Investing

The staggering losses behind Big Oil's clean energy plans; plus a talk with FirstLight Power CEO Alicia Barton

By David Callaway, Callaway Climate Insights

When you’ve just lost $20 billion in your fourth quarter, winning Elon Musk’s $100 million prize for best carbon capture technology might seem like small consolation. Yet ExxonMobil (XOM) didn’t let that stop it from unveiling a slew of carbon capture projects this week to redirect attention from its worst year ever, a shareholder activist on its tail, and news that it talked about a merger with Chevron Corp. (CVX).

The projects, which are at various stages of discussion but at none of the stages of capture, would complement Exxon’s current capture capacity of about 9 million tonnes, if affected, the company said in a press release.

The statement did nothing to stop Engine No. 1 from continuing its demand for four board seats, although it shed a huge light on the staggering climbdown Exxon and Big Oil have suffered as the world turns on fossil fuels. Royal Dutch Shell (RDS.A) is expected to unveil its own low-carbon plan, focused on energy trading next week, while BP (BP) and Total are leaping on the crowded renewables bandwagon.

The history of industrial and corporate evolution does not look favorably on incumbents. Think railroads, or super-computer makers. Big Oil is different though. Its collapse would mean economic collapse in many ways, including stranded assets around the world, held by the banking industry. Whatever they are doing in these boardrooms, they need to do it faster.

More insights below. . . .

The inevitable shakeout in batteries and electric vehicles is coming, but for now it’s making these people very rich

. . . . Going green by betting on batteries can bring in boatloads of greenbacks. That’s the big message from a new ranking showing that the world’s fastest-growing fortunes are being garnered by tycoons who have plugged into the electric car and solar power booms. The 15 billionaires on Bloomberg Green’s new list highlight the huge growth of the electric vehicle, battery and solar power industries. At the top of the pile is Tesla titan Elon Musk, whose green net worth, or the portion of his fortune tied to cars and solar, is $180.7 billion or 91% of his overall wealth (his other interests include space rockets). But you’ll look in vain for another American — 80% of the getting-rich-quick billionaires are from China, including Wang ChuanfuLv Xiangyang and Xia Zuoquan, the top shareholders of battery and electric automaker BYD Co., as well as Liu Jincheng, chairman of lithium battery company Eve Energy Co. Apart from Musk, the only non-Chinese on the list are Australian Anthony Pratt — at No. 7 — who runs the paper-recycling giant Pratt Industries. And Aloys Wobben of Germany, whose Enercon is a wind-power powerhouse, comes in at No. 9. The numbers portend a coming together of battery businesses, whose storage value is increasing, and electric vehicle businesses, whose costs are rising as manufacturing ramps up. An inevitable shakeout is coming after the hype period, which we are clearly in. . . .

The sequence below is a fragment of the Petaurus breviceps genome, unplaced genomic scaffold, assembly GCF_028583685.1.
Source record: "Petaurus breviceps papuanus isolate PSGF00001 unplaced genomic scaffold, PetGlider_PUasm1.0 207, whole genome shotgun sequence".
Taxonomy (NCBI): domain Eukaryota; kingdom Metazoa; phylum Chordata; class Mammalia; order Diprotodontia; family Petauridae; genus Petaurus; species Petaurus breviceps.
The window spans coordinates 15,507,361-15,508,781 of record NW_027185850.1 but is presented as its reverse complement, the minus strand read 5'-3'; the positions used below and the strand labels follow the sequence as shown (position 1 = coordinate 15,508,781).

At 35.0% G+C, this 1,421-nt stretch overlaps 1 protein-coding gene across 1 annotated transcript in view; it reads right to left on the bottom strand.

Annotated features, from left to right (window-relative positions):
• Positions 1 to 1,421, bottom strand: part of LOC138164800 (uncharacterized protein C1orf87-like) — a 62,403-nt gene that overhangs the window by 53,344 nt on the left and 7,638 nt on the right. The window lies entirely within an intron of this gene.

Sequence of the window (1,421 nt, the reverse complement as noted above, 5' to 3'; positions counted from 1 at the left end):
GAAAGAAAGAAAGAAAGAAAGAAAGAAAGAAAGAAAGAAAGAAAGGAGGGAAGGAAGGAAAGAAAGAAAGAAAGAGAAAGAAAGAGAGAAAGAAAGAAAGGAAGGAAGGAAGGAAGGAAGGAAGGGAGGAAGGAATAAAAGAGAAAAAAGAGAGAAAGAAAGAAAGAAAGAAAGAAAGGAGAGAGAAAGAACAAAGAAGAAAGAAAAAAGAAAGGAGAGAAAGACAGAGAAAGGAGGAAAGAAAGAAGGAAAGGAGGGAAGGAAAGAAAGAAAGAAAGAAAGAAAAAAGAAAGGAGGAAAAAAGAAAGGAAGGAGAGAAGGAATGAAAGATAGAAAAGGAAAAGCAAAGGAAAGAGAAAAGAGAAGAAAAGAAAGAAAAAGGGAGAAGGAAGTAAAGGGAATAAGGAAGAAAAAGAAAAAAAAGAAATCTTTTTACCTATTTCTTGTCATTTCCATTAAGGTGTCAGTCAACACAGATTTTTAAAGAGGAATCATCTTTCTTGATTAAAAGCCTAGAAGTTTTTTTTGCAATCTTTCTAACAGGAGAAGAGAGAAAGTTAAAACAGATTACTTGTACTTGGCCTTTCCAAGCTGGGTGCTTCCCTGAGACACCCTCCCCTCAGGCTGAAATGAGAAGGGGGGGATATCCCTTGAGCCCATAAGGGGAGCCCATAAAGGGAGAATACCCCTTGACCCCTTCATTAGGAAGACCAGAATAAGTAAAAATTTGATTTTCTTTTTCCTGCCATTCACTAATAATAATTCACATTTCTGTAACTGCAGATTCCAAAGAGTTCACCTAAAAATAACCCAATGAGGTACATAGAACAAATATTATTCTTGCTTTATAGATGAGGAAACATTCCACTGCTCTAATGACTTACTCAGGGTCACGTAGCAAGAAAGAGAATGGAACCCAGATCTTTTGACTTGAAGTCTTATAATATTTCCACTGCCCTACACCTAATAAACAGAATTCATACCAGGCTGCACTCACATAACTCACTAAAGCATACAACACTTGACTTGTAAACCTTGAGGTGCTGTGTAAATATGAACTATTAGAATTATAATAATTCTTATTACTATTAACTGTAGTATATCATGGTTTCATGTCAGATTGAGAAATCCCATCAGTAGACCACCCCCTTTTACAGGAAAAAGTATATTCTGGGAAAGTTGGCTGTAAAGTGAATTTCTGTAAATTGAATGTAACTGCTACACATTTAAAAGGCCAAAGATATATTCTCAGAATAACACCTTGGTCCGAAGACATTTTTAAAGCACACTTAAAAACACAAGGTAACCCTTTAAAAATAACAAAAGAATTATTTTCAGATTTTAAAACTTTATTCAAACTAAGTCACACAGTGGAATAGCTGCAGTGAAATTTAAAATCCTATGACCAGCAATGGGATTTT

. . . . With a growing governmental push, particularly in Europe, to eliminate airborne pollutants, some investors are betting that prices for carbon credits are going to soar this year. Brussels is enacting plans to eliminate carbon emissions by the middle of the century in a massive shift in how the European Union powers its economy, reports Bloomberg Green. Part of the process is likely to include forcing up the bloc’s carbon price, thus incentivizing companies to increase their sustainability efforts. Among the investment players are London-based Andurand Capital Management and Lansdowne Partners. “We’re very confident the price path forward is up,” said Casey Dwyer, an analyst at the Andurand Capital Management energy and oil-focused hedge fund. “We have an aggressive target for where we think prices need to go,” said Dwyer, adding that he expects it will hit €100 ($121) per metric ton of carbon emissions, possibly as soon as later this year, from about €33 now. That might not seem a lot to Robinhood investors, but most central bankers are convinced a fairer value for carbon right now is in the 40-euro range. Beware market predictions that only go up. . . .

A clean energy jobs boom is coming. FirstLight Power CEO Alicia Barton tells us why and where

. . . . Alicia Barton’s come a long way from her days as an environmental lawyer in New York, pushing clean energy theories with colleagues in a corporate echo chamber. Now, with climate finance booming and industries such as off-shore wind seeking to come online, the new CEO of FirstLight Power, New England’s largest renewable energy producer, thinks the timing could finally be in place for the transition to clean energy jobs the industry has been waiting for. And it doesn’t hurt that there’s a new administration in Washington either.

Both New York and Massachusetts, where Barton has had a hand in offshore wind, are considered leaders nationwide in their response to climate change, particularly with offshore wind. While Massachusetts is a bit behind New York, they’re still well ahead of many other states.

“A big factor for what [I think] is attractive to either Massachusetts or New York is not only getting clean energy, but capitalizing on the potential to create an entirely new industry, one that doesn’t exist in the U.S. today, but that could supply many thousands of new clean energy jobs,” Barton said. “Looking at that economic opportunity I think has been a signature of the states’ recognition of why pursuing ambitious clean energy policies is really a smart strategy.”. . .

Read the full interview

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